A trap for Muslim women in Europe
ReligionNewsBlog.com • Friday June 27, 2003
OSLO – Western Europe is increasingly a house divided against itself. While non-Muslim Europeans live in democracies, most Muslims in the same countries inhabit theocratic enclaves where they are expected to tread a narrow path or suffer the consequences.
Muslim women have it worst. Not only are they subject to the often tyrannical authority of husbands, fathers and community leaders, if they seek to escape that authority, they cannot necessarily expect support from the police and other government agencies, which often feel that “intruding” in such matters would show disrespect for immigrant culture.
Many European officials have long assumed that such problems would be gradually resolved through intermarriage, integration and the consequent fading away of Muslim ghettos. But intermarriage and integration are not happening as expected – and the consequences of this failure are grievous. Such is the conclusion drawn by “Feminin Integrering” (Female Integration), a new book from the Oslo-based organization Human Rights Service that is based on a recent report to the Norwegian Parliament. The book’s focus is on Norway, but there is no reason to believe that the situation elsewhere in Europe is appreciably different. (Full disclosure: I have done research and translations for HRS.)
The book presents the results of a study of immigrant-group marriage patterns in Norway that is probably the most comprehensive statistical analysis of its kind in Europe. The study shows that members of most of Norway’s non-Western immigrant groups are, in overwhelming numbers, not just marrying within their own ethnic groups but are marrying spouses – often their own cousins – from their countries of origin.
These marriages – invariably arranged, and often forced – have two chief motivations. One is to provide the foreign spouse with Norwegian residency rights under the “family reunification” provision of immigration law. The other is to resist integration by injecting into the European branch of the family a fresh dose of “traditional values” – among them a hostility to pluralism, tolerance, democracy and sexual equality.
As “Feminin Integrering” shows, the systematic abuse of “family reunification” has dramatically transformed the way in which spouses are chosen within the Muslim community. This has not only made real integration all but impossible; it has also resulted in a pattern of exploitation of young women that Hege Storhaug, author of the book, describes as “the greatest political disgrace in contemporary Norwegian history.”
While Norwegian Muslims of both sexes are forced into marriages, the situation is particularly brutal on girls. As female Muslims they are already powerless. Add to this the fact that they are usually married off extremely young, and that their imported husbands tend to be untouched by any notion of sexual equality, and one can begin to grasp the predicament of these young women, whom Storhaug calls “living visas in a new form of human commerce.” They have grown up in Norway and had a taste of freedom, but they are forced into marriages with men who take for granted a wife’s total subservience.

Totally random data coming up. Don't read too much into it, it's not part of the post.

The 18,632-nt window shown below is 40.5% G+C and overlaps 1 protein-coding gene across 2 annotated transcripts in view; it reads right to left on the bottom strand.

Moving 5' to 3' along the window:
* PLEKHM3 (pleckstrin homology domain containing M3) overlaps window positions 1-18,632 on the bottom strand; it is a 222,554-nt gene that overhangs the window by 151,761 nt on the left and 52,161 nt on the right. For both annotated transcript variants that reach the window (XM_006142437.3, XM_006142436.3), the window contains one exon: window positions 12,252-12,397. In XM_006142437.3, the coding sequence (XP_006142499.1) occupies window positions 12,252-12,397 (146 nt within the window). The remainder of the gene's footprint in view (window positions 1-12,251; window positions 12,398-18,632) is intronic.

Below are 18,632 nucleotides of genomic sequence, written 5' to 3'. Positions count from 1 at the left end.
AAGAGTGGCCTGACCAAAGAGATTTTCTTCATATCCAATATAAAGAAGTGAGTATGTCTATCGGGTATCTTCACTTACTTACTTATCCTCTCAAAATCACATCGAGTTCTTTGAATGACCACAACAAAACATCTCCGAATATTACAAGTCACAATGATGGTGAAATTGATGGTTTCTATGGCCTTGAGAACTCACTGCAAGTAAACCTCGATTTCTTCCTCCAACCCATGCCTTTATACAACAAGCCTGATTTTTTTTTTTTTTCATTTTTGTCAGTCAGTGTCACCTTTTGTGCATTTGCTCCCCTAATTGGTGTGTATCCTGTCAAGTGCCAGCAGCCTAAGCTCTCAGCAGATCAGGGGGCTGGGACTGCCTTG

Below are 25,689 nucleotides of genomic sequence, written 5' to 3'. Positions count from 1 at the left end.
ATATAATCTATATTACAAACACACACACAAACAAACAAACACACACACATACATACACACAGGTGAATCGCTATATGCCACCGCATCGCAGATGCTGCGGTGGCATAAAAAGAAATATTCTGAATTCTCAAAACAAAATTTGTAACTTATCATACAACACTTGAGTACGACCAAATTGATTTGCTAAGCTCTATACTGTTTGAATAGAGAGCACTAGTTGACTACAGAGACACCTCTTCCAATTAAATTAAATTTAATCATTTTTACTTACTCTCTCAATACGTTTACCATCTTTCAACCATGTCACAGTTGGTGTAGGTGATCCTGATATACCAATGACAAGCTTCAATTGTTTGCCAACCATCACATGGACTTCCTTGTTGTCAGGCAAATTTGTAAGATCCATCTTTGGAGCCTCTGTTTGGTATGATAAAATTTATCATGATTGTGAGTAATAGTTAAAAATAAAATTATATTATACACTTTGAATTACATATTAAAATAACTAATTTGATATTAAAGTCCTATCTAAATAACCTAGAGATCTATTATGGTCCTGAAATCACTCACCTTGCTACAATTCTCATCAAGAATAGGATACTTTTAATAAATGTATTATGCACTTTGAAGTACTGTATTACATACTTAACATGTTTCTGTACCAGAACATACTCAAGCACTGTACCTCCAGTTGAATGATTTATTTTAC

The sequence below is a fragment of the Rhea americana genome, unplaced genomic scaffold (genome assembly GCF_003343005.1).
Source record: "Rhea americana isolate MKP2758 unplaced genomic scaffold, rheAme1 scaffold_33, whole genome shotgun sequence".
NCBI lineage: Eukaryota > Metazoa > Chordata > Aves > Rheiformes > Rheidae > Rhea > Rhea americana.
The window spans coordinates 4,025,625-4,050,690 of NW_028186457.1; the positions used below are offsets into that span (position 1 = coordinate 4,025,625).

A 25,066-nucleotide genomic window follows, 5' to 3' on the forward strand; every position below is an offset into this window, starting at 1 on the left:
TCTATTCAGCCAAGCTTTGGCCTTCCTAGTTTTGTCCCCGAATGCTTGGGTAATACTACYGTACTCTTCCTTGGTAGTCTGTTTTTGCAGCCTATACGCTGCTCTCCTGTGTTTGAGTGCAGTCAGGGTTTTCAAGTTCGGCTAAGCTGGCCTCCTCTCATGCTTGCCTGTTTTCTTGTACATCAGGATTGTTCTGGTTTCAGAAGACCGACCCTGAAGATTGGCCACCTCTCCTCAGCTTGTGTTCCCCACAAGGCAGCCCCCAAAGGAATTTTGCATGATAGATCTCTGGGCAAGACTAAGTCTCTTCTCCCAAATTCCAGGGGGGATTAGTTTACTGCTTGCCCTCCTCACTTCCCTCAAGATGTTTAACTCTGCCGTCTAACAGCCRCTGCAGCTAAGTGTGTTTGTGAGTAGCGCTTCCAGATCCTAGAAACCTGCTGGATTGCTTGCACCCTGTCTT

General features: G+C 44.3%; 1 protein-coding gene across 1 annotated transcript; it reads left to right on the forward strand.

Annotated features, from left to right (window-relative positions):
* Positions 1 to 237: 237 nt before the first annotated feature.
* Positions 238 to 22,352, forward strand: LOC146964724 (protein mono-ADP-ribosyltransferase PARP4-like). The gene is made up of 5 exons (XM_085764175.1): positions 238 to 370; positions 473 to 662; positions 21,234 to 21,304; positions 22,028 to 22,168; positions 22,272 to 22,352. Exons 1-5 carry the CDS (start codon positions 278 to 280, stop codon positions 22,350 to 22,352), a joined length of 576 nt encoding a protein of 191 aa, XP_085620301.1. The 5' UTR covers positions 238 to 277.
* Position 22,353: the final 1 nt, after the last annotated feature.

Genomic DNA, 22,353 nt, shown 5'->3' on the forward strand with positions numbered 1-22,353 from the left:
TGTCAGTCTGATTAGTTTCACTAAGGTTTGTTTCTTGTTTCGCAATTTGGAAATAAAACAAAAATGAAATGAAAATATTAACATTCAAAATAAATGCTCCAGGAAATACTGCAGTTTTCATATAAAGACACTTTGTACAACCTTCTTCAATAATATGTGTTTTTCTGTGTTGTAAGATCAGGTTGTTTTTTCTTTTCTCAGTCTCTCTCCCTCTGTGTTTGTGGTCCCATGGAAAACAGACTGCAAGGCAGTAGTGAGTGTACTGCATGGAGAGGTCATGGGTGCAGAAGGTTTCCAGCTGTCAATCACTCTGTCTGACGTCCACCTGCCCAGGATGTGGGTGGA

Human Rights Service figures for henteekteskap, or “fetching marriages” – in which one spouse is “fetched” from the other’s ancestral country – are staggering. From 1996 to 2001, 82 percent of the men marrying the Norwegian granddaughters of Moroccan immigrants were themselves Moroccans; another 14 percent were of Moroccan origin. For Norwegian granddaughters of Pakistani immigrants, the corresponding rates were 76 percent and 22 percent. In that five-year period, only three granddaughters of Moroccan immigrants married ethnic Norwegians; only one granddaughter of a Pakistani immigrant did so.
Among immigrant groups from Muslim countries, the prevalence in Norway of “fetching marriages” actually increased between 1996 and 2001. The trend, in short, is toward increased segregation, not increased integration. Among Human Rights Service’s proposals for reform of this situation are prohibition of cousin marriages (with provision for waivers when a genuine romantic relationship can be documented) and waiting periods between applications for “family reunification” within a single family.
Storhaug says most forced marriages end up being abusive ones. What if a wife in such a marriage wants out? Officially, men and women in Norway have equal divorce rights. But among Muslims only Islamic divorce counts, and while Muslim men enjoy divorce on demand, Muslim women – even in cases of chronic domestic violence – have very restricted options. It is possible in a Muslim marriage contract, however, for a groom to grant his wife the right to divorce. Human Rights Service has thus proposed – and the Norwegian Parliament has just adopted – a law stipulating that no family reunification through marriage be permitted unless the wife has been granted this right. Norway is the first nation in Europe to introduce such a law.
These proposals will not solve everything, but they’re a start – and the Norwegian government’s apparent openness to them is encouraging. Some officials still fret about “interfering” in family matters. Yet leaders seem to be recognizing that the alternative to “interference” is a Norway with two systems of governance: democracy for Westerners and an oppressive, misogynist autocracy for Muslims. A country – and a continent – that accepts such a state of affairs is headed for disaster. Norway’s neighbors should take note.
The writer is author of “Stealing Jesus,” a book about Christian fundamentalism.
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